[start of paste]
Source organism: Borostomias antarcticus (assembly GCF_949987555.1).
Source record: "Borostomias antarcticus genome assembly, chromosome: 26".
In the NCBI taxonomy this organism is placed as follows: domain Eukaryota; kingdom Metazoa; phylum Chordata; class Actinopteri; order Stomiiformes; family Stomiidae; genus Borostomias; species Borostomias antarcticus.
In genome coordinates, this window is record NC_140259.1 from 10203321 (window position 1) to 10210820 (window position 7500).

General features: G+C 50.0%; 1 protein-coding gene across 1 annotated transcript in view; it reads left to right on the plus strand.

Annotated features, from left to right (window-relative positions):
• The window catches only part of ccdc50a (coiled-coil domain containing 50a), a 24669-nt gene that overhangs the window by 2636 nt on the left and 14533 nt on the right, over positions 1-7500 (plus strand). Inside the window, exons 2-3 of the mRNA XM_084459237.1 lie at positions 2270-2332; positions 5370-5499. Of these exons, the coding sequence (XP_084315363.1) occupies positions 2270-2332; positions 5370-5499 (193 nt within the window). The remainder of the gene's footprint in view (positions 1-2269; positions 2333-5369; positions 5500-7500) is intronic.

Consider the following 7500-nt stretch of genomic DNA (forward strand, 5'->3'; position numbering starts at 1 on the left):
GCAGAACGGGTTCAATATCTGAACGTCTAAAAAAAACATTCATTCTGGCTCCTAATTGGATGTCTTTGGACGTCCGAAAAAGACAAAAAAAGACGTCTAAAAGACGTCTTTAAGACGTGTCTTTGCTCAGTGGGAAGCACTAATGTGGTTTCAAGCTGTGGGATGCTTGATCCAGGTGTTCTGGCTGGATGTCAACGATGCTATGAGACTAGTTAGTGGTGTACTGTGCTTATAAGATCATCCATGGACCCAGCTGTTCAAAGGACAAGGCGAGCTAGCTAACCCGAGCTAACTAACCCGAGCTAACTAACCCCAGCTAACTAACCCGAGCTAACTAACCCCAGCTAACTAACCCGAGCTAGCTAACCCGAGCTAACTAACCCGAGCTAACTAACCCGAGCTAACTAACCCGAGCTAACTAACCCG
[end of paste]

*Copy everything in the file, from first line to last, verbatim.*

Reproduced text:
Source organism: Borostomias antarcticus (assembly GCF_949987555.1).
Source record: "Borostomias antarcticus genome assembly, chromosome: 26".
In the NCBI taxonomy this organism is placed as follows: domain Eukaryota; kingdom Metazoa; phylum Chordata; class Actinopteri; order Stomiiformes; family Stomiidae; genus Borostomias; species Borostomias antarcticus.
In genome coordinates, this window is record NC_140259.1 from 10203321 (window position 1) to 10210820 (window position 7500).

General features: G+C 50.0%; 1 protein-coding gene across 1 annotated transcript in view; it reads left to right on the plus strand.

Annotated features, from left to right (window-relative positions):
• The window catches only part of ccdc50a (coiled-coil domain containing 50a), a 24669-nt gene that overhangs the window by 2636 nt on the left and 14533 nt on the right, over positions 1-7500 (plus strand). Inside the window, exons 2-3 of the mRNA XM_084459237.1 lie at positions 2270-2332; positions 5370-5499. Of these exons, the coding sequence (XP_084315363.1) occupies positions 2270-2332; positions 5370-5499 (193 nt within the window). The remainder of the gene's footprint in view (positions 1-2269; positions 2333-5369; positions 5500-7500) is intronic.

Consider the following 7500-nt stretch of genomic DNA (forward strand, 5'->3'; position numbering starts at 1 on the left):
GCAGAACGGGTTCAATATCTGAACGTCTAAAAAAAACATTCATTCTGGCTCCTAATTGGATGTCTTTGGACGTCCGAAAAAGACAAAAAAAGACGTCTAAAAGACGTCTTTAAGACGTGTCTTTGCTCAGTGGGAAGCACTAATGTGGTTTCAAGCTGTGGGATGCTTGATCCAGGTGTTCTGGCTGGATGTCAACGATGCTATGAGACTAGTTAGTGGTGTACTGTGCTTATAAGATCATCCATGGACCCAGCTGTTCAAAGGACAAGGCGAGCTAGCTAACCCGAGCTAACTAACCCGAGCTAACTAACCCCAGCTAACTAACCCGAGCTAACTAACCCCAGCTAACTAACCCGAGCTAGCTAACCCGAGCTAACTAACCCGAGCTAACTAACCCGAGCTAACTAACCCGAGCTAACTAACCCG